Crossing Signals and Approaches
The Bison Drive crossing was equipped with four sets of flashing light emitting diode (LED) lights, four reflectorized crossing signs, and two warning bells. The lights and signs were located on masts positioned adjacent to the median and curb lanes for both the east and west approaches (see Photo 2). There were crossing advance warning signs posted on each side of the eastbound approach, located 200 metres from the crossing.
The crossing warning signal system used DC track circuits, interconnected with the traffic lights at the intersection with the Pembina Highway. When a train approached the crossing, the interconnection ensured that the highway traffic lights for eastbound traffic on Bison Drive defaulted to green. This was to prevent the eastbound vehicles from being blocked back onto the railway tracks. This system was installed in the mid-1970s, with the crossing signals upgraded from incandescent lights to LED lights in June 2005.
Immediately to the north of the railway crossing, there was a row of trees which restricted eastbound drivers’ sightlines to the north. A medium-rise condominium under construction restricted drivers’ sightlines to the south.
Photo 2. View of the crossing from the median lane of Bison Drive, facing east
Drivers travelling eastward had continued over the railway tracks while the signals were operating and proceeded through the Pembina Highway traffic intersection. An eastbound vehicle had just cleared the median lane in front of the train when the following Volkswagen was struck by the lead locomotive.
The Cadillac travelling in the curb lane was crossing the railway tracks when it was struck by the Volkswagen. Its driver was preparing to make a right-hand turn at the highway intersection. Data obtained from the Cadillac’s event recorder indicated that it had slowed from 80 km/h to 60 km/h, with a light brake application prior to the crossing, and was proceeding over the crossing at 60 km/h.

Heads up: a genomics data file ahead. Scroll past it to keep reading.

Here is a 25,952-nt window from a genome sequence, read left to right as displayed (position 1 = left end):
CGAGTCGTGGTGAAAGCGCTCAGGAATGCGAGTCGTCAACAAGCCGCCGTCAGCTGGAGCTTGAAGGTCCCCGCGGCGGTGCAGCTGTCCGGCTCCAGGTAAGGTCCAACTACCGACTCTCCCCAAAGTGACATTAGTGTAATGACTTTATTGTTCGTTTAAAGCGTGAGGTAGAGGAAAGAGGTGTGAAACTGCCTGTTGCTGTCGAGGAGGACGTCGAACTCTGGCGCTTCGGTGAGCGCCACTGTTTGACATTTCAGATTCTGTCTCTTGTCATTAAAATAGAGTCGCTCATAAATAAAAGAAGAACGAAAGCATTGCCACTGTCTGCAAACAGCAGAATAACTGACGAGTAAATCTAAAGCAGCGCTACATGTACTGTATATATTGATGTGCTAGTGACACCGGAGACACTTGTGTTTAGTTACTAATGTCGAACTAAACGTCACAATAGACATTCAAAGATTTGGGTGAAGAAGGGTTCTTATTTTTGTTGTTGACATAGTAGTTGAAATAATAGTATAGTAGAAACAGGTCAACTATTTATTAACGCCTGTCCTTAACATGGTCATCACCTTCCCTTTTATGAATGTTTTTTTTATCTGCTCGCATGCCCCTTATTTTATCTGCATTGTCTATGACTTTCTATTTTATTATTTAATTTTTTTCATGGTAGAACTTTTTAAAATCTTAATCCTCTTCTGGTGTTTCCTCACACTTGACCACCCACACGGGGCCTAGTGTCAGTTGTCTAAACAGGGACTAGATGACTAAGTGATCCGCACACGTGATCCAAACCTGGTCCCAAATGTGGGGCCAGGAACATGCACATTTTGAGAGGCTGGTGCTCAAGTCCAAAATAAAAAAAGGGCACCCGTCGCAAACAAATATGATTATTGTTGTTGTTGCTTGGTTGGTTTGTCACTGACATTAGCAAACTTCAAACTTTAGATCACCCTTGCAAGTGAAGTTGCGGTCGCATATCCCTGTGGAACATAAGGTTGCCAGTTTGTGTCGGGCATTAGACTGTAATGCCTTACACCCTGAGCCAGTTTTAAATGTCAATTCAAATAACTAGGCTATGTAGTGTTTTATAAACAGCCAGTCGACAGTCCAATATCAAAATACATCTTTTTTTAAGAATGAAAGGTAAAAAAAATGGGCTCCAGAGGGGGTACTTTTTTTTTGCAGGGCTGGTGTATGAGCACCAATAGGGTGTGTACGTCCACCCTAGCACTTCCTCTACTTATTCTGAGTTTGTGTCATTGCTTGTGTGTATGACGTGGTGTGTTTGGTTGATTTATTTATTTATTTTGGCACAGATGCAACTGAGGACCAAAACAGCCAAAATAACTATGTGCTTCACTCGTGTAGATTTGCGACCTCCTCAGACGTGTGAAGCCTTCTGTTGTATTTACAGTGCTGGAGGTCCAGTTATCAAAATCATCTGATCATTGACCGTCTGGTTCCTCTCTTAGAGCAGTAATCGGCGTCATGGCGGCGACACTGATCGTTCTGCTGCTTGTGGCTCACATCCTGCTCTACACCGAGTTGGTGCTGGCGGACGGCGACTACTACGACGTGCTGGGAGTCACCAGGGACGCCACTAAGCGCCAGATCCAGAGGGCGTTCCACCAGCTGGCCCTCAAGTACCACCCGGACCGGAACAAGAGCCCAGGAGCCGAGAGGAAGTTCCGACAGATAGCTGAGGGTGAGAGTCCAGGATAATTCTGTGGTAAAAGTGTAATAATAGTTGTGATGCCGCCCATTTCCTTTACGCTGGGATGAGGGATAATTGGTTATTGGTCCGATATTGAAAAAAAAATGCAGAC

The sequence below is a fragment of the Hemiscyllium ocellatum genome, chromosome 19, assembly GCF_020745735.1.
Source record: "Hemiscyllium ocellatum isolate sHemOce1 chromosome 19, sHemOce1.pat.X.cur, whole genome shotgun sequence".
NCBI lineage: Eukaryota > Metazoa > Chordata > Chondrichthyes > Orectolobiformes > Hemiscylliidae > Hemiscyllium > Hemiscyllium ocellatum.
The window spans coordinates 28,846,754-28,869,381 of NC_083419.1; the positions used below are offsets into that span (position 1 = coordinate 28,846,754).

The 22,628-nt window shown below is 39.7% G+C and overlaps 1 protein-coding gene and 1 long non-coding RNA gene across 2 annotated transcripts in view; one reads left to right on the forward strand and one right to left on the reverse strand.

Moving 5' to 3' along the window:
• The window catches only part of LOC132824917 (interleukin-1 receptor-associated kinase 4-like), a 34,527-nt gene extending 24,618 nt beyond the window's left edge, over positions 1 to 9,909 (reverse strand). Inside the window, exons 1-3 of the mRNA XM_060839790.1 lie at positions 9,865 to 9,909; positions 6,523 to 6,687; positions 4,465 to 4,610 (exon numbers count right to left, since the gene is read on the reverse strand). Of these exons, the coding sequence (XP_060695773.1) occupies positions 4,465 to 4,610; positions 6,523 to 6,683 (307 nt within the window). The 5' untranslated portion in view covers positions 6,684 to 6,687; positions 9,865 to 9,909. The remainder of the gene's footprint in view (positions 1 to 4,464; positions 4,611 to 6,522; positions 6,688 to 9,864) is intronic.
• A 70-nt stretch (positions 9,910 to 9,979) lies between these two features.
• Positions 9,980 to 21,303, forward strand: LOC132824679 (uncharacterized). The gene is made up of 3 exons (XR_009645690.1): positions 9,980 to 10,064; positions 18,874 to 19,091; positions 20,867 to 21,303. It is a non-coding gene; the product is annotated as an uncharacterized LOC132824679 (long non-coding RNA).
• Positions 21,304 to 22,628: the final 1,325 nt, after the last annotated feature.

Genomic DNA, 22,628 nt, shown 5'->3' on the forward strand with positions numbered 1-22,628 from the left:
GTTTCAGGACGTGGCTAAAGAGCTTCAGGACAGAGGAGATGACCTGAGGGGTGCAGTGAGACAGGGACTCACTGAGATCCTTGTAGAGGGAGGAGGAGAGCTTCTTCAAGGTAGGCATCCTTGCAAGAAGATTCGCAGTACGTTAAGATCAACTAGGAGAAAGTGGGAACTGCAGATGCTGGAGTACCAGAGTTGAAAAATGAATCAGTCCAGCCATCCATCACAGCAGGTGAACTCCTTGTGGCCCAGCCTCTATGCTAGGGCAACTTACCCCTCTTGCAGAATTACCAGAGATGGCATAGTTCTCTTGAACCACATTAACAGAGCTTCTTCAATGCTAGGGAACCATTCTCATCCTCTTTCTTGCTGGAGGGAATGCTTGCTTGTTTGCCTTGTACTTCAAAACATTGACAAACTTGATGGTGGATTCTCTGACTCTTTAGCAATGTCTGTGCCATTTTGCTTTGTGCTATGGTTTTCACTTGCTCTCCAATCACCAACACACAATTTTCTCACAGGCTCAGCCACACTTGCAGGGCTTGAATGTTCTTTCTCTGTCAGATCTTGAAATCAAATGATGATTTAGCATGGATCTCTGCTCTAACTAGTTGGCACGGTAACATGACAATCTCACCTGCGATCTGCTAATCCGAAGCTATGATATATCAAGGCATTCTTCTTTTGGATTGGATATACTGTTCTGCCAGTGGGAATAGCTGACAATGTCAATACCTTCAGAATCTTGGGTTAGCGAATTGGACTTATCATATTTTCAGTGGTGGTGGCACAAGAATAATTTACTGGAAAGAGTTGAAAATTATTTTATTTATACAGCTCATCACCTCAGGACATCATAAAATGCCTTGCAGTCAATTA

A traffic survey following the accident determined that, at this location, most eastbound drivers on Bison Drive had adapted to the threat presented by relatively infrequent trains and growing highway traffic. Drivers chose to give precedence to traffic flow and the highway traffic signals over the activated railway crossing signals.
Summary of TSB Database of Bison Drive Occurrences
This was the sixth TSB-reported train/vehicle collision at this crossing since 1986 (see Appendix A). Four of the accidents involved vehicles that were proceeding eastward. Prior to the 2008 accident, the most recent accident was in 2004. The time of day of these accidents varied. In the 1991 accident, a second vehicle following the eastbound vehicle that was struck by the locomotive drove into the side of the locomotive.
Transport Canada Crossing Risk-Assessment Process.
Transport Canada’s (TC’s) Prairie and Northern Region uses an accident prediction model to prioritize the need for crossing safety improvement. In addition, TC modifies the ranking to include traffic interconnections and other factors not accounted for in the model. Bison Drive had been identified and was on the list as a higher priority crossing.
In 2005 the railway, and in 2006 the road authority, applied to TC for a funding contribution to upgrade the crossing to include four gates, back lights, and constant warning time track circuitry. The estimated cost of these upgrades was $234 000, of which TC could fund up to 80 per cent. However, TC has limited funds available and prioritizes all outstanding applications each year. The railway and road authorities do not normally construct before funding is granted, as there is no guarantee that the funds will be provided.
In this occurrence, neither track conditions, train handling, nor equipment were found to be contributory to the accident. Therefore, the analysis will focus on driver behaviour and the adequacy of automatic warning devices at interconnected crossings.
As the train approached the Bison Drive crossing, it activated the railway crossing signal system. The interconnection between the crossing signals and the adjacent highway traffic signals ensured that the highway signal for eastbound traffic on Bison Drive was green. Westbound traffic stopped for the crossing signals. However, eastbound traffic continued to move through the crossing. The collision occurred when the drivers of the two motor vehicles, following the cues of the preceding traffic and not fully aware of the imminent danger of an approaching train, continued past the operating crossing signals and the median-lane vehicle was struck by the train.